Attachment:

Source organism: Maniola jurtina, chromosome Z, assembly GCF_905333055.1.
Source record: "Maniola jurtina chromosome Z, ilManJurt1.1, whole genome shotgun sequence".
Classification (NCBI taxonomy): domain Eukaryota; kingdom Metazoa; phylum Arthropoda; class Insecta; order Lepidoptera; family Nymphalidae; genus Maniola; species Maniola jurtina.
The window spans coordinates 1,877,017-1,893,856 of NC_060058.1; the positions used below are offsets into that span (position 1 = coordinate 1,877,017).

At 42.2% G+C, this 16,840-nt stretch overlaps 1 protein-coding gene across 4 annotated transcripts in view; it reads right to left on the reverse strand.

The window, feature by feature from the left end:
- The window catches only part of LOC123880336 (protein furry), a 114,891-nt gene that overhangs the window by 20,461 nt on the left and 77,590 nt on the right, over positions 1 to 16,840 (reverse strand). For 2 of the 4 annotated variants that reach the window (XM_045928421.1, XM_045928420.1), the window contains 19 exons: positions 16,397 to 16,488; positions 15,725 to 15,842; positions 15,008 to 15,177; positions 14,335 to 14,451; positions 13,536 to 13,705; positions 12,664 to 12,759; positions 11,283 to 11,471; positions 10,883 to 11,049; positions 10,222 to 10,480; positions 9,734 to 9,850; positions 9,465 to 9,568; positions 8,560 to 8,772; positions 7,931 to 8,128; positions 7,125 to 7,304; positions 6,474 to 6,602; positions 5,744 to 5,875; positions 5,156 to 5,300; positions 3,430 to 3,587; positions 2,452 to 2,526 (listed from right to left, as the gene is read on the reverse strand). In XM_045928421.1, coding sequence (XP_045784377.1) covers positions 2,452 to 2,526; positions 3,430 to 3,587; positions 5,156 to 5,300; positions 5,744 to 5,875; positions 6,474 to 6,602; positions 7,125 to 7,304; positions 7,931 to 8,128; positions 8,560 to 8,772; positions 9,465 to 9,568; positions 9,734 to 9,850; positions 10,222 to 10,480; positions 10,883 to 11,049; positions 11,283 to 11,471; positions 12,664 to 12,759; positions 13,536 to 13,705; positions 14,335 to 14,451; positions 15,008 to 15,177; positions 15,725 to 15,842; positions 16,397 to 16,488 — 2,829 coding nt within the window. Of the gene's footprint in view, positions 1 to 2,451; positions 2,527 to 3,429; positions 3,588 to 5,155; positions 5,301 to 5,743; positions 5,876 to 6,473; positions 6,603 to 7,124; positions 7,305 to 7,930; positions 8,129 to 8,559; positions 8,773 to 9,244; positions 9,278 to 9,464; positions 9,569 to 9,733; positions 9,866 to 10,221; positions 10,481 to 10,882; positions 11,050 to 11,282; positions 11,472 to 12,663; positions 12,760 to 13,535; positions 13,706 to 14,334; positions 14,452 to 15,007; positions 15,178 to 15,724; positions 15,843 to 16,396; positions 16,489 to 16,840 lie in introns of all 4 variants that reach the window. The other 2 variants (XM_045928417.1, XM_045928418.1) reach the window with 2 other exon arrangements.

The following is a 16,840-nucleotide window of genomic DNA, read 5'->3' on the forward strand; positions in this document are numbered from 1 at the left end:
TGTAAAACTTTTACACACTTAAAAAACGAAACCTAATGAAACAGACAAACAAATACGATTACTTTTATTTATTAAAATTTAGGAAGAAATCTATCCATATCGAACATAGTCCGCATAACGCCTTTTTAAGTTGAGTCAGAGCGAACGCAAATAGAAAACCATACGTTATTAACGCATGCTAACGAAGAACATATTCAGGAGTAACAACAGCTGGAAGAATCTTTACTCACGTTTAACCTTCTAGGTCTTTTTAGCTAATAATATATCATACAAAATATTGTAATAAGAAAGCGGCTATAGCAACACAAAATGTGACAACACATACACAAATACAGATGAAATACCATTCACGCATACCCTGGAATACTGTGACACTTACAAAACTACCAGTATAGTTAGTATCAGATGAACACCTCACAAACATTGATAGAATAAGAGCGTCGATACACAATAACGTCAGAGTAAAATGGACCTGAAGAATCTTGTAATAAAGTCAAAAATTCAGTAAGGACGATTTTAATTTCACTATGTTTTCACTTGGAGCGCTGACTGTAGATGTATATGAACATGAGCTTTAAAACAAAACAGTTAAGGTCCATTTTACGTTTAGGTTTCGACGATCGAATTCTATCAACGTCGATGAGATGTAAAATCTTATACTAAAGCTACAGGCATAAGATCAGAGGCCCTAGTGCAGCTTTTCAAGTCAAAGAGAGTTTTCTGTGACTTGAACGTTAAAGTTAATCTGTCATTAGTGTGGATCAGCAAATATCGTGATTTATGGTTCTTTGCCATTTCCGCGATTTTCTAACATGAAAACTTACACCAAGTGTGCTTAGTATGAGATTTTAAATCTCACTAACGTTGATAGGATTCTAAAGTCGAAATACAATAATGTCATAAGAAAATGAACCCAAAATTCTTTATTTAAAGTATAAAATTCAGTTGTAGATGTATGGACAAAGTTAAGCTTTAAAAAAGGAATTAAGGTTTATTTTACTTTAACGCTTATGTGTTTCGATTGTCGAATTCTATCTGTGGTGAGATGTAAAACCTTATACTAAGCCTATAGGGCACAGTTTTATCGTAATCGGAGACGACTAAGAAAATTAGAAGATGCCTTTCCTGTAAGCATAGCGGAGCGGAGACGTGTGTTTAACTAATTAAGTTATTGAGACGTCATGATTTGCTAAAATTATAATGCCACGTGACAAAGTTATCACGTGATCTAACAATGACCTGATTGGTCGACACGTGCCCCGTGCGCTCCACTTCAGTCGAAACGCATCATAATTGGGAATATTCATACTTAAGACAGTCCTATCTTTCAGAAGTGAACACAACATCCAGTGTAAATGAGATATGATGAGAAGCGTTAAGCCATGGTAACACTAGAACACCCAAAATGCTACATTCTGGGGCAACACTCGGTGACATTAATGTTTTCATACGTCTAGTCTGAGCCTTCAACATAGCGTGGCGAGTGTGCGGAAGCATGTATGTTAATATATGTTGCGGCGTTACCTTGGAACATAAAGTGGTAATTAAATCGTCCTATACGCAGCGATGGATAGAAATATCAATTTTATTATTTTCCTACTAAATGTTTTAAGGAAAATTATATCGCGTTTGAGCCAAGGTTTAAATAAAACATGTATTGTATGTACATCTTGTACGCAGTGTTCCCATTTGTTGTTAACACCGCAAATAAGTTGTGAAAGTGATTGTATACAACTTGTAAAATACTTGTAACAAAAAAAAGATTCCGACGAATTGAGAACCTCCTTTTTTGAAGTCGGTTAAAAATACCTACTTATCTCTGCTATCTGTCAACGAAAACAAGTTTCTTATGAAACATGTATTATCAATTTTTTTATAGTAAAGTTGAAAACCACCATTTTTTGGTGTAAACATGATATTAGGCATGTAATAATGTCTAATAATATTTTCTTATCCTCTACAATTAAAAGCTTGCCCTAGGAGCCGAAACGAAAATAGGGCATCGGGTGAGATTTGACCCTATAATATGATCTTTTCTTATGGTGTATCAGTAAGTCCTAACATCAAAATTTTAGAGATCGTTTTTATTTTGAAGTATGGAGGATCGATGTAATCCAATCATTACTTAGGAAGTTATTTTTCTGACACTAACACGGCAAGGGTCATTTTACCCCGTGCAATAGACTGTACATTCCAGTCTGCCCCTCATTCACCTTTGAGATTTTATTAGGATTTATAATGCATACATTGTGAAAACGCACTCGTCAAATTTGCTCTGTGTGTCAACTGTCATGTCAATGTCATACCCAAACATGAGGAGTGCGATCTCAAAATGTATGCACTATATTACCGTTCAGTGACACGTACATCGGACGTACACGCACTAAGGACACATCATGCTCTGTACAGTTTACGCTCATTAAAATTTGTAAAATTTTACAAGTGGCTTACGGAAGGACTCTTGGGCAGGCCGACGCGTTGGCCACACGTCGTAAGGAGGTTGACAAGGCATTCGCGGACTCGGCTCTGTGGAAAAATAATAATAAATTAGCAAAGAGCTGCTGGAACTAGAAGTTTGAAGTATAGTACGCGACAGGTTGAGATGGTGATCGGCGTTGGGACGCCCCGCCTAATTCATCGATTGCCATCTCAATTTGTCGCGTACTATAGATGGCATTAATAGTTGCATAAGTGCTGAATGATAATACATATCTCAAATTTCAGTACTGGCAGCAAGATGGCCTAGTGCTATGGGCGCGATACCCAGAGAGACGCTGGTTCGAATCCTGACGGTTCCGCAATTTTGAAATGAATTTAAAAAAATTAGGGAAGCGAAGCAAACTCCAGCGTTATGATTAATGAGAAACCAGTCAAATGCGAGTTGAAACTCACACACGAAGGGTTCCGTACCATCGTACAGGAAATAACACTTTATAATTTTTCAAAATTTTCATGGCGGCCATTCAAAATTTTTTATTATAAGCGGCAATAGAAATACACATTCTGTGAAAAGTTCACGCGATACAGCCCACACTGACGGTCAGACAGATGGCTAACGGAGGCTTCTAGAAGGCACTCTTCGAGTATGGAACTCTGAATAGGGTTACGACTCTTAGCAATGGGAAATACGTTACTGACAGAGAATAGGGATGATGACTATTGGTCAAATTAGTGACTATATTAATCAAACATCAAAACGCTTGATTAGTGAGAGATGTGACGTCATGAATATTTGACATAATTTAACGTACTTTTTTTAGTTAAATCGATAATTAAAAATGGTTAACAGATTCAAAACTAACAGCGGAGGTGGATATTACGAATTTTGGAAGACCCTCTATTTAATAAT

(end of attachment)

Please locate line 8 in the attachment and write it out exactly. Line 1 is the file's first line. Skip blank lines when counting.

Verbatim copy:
The following is a 16,840-nucleotide window of genomic DNA, read 5'->3' on the forward strand; positions in this document are numbered from 1 at the left end: